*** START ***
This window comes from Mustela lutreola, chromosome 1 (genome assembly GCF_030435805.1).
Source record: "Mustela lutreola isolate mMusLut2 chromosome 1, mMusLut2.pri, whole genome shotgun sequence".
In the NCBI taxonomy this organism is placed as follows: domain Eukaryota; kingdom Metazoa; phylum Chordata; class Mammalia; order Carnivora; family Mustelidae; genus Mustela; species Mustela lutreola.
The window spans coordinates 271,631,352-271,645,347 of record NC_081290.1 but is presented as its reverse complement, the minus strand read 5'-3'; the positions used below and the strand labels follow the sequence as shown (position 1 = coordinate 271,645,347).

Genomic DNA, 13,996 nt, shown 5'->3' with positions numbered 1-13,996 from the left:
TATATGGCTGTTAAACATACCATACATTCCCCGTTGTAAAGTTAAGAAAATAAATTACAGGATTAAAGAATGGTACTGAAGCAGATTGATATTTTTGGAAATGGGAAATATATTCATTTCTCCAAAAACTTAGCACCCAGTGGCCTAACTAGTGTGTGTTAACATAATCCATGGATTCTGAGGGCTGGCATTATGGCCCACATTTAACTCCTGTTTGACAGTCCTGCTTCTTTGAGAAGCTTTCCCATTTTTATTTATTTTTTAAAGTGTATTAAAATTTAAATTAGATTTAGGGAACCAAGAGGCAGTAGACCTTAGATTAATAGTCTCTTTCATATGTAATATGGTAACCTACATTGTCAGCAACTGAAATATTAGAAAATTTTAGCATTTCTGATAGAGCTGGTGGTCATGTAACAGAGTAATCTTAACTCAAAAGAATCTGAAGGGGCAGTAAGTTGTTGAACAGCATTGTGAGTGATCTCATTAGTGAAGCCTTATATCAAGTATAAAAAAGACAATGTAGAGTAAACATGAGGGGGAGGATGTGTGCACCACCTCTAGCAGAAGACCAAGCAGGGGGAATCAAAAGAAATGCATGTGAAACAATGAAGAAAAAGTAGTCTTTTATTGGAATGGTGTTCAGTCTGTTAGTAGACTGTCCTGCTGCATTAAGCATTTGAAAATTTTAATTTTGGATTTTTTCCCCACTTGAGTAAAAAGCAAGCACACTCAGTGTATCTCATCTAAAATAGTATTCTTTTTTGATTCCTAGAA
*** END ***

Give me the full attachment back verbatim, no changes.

This window comes from Mustela lutreola, chromosome 1 (genome assembly GCF_030435805.1).
Source record: "Mustela lutreola isolate mMusLut2 chromosome 1, mMusLut2.pri, whole genome shotgun sequence".
In the NCBI taxonomy this organism is placed as follows: domain Eukaryota; kingdom Metazoa; phylum Chordata; class Mammalia; order Carnivora; family Mustelidae; genus Mustela; species Mustela lutreola.
The window spans coordinates 271,631,352-271,645,347 of record NC_081290.1 but is presented as its reverse complement, the minus strand read 5'-3'; the positions used below and the strand labels follow the sequence as shown (position 1 = coordinate 271,645,347).

Genomic DNA, 13,996 nt, shown 5'->3' with positions numbered 1-13,996 from the left:
TATATGGCTGTTAAACATACCATACATTCCCCGTTGTAAAGTTAAGAAAATAAATTACAGGATTAAAGAATGGTACTGAAGCAGATTGATATTTTTGGAAATGGGAAATATATTCATTTCTCCAAAAACTTAGCACCCAGTGGCCTAACTAGTGTGTGTTAACATAATCCATGGATTCTGAGGGCTGGCATTATGGCCCACATTTAACTCCTGTTTGACAGTCCTGCTTCTTTGAGAAGCTTTCCCATTTTTATTTATTTTTTAAAGTGTATTAAAATTTAAATTAGATTTAGGGAACCAAGAGGCAGTAGACCTTAGATTAATAGTCTCTTTCATATGTAATATGGTAACCTACATTGTCAGCAACTGAAATATTAGAAAATTTTAGCATTTCTGATAGAGCTGGTGGTCATGTAACAGAGTAATCTTAACTCAAAAGAATCTGAAGGGGCAGTAAGTTGTTGAACAGCATTGTGAGTGATCTCATTAGTGAAGCCTTATATCAAGTATAAAAAAGACAATGTAGAGTAAACATGAGGGGGAGGATGTGTGCACCACCTCTAGCAGAAGACCAAGCAGGGGGAATCAAAAGAAATGCATGTGAAACAATGAAGAAAAAGTAGTCTTTTATTGGAATGGTGTTCAGTCTGTTAGTAGACTGTCCTGCTGCATTAAGCATTTGAAAATTTTAATTTTGGATTTTTTCCCCACTTGAGTAAAAAGCAAGCACACTCAGTGTATCTCATCTAAAATAGTATTCTTTTTTGATTCCTAGAA